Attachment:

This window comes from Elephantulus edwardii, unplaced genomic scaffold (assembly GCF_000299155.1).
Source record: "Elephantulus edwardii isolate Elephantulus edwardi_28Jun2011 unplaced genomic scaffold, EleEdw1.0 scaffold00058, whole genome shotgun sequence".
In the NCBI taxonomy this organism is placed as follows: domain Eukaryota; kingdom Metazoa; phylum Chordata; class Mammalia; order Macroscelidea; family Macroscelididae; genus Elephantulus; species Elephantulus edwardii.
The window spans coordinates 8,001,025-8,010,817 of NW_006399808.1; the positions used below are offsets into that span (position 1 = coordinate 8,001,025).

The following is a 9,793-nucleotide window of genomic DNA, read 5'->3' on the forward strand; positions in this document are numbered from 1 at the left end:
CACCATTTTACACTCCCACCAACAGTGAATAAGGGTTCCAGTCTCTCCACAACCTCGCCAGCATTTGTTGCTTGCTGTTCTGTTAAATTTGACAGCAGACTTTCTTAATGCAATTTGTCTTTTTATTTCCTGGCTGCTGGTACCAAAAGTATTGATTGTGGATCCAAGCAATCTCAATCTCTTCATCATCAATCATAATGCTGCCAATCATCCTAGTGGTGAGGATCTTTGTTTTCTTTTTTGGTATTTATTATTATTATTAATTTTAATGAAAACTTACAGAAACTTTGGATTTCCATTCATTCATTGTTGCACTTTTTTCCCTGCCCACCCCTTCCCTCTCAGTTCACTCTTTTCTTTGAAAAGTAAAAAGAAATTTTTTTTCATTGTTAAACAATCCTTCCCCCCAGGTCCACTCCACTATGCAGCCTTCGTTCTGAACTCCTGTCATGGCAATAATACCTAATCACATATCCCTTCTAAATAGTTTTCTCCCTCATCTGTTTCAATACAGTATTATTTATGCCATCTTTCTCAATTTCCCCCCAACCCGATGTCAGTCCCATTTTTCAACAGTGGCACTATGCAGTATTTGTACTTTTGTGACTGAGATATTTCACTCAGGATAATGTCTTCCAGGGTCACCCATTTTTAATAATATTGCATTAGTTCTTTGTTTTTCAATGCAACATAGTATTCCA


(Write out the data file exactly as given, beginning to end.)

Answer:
This window comes from Elephantulus edwardii, unplaced genomic scaffold (assembly GCF_000299155.1).
Source record: "Elephantulus edwardii isolate Elephantulus edwardi_28Jun2011 unplaced genomic scaffold, EleEdw1.0 scaffold00058, whole genome shotgun sequence".
In the NCBI taxonomy this organism is placed as follows: domain Eukaryota; kingdom Metazoa; phylum Chordata; class Mammalia; order Macroscelidea; family Macroscelididae; genus Elephantulus; species Elephantulus edwardii.
The window spans coordinates 8,001,025-8,010,817 of NW_006399808.1; the positions used below are offsets into that span (position 1 = coordinate 8,001,025).

The following is a 9,793-nucleotide window of genomic DNA, read 5'->3' on the forward strand; positions in this document are numbered from 1 at the left end:
CACCATTTTACACTCCCACCAACAGTGAATAAGGGTTCCAGTCTCTCCACAACCTCGCCAGCATTTGTTGCTTGCTGTTCTGTTAAATTTGACAGCAGACTTTCTTAATGCAATTTGTCTTTTTATTTCCTGGCTGCTGGTACCAAAAGTATTGATTGTGGATCCAAGCAATCTCAATCTCTTCATCATCAATCATAATGCTGCCAATCATCCTAGTGGTGAGGATCTTTGTTTTCTTTTTTGGTATTTATTATTATTATTAATTTTAATGAAAACTTACAGAAACTTTGGATTTCCATTCATTCATTGTTGCACTTTTTTCCCTGCCCACCCCTTCCCTCTCAGTTCACTCTTTTCTTTGAAAAGTAAAAAGAAATTTTTTTTCATTGTTAAACAATCCTTCCCCCCAGGTCCACTCCACTATGCAGCCTTCGTTCTGAACTCCTGTCATGGCAATAATACCTAATCACATATCCCTTCTAAATAGTTTTCTCCCTCATCTGTTTCAATACAGTATTATTTATGCCATCTTTCTCAATTTCCCCCCAACCCGATGTCAGTCCCATTTTTCAACAGTGGCACTATGCAGTATTTGTACTTTTGTGACTGAGATATTTCACTCAGGATAATGTCTTCCAGGGTCACCCATTTTTAATAATATTGCATTAGTTCTTTGTTTTTCAATGCAACATAGTATTCCA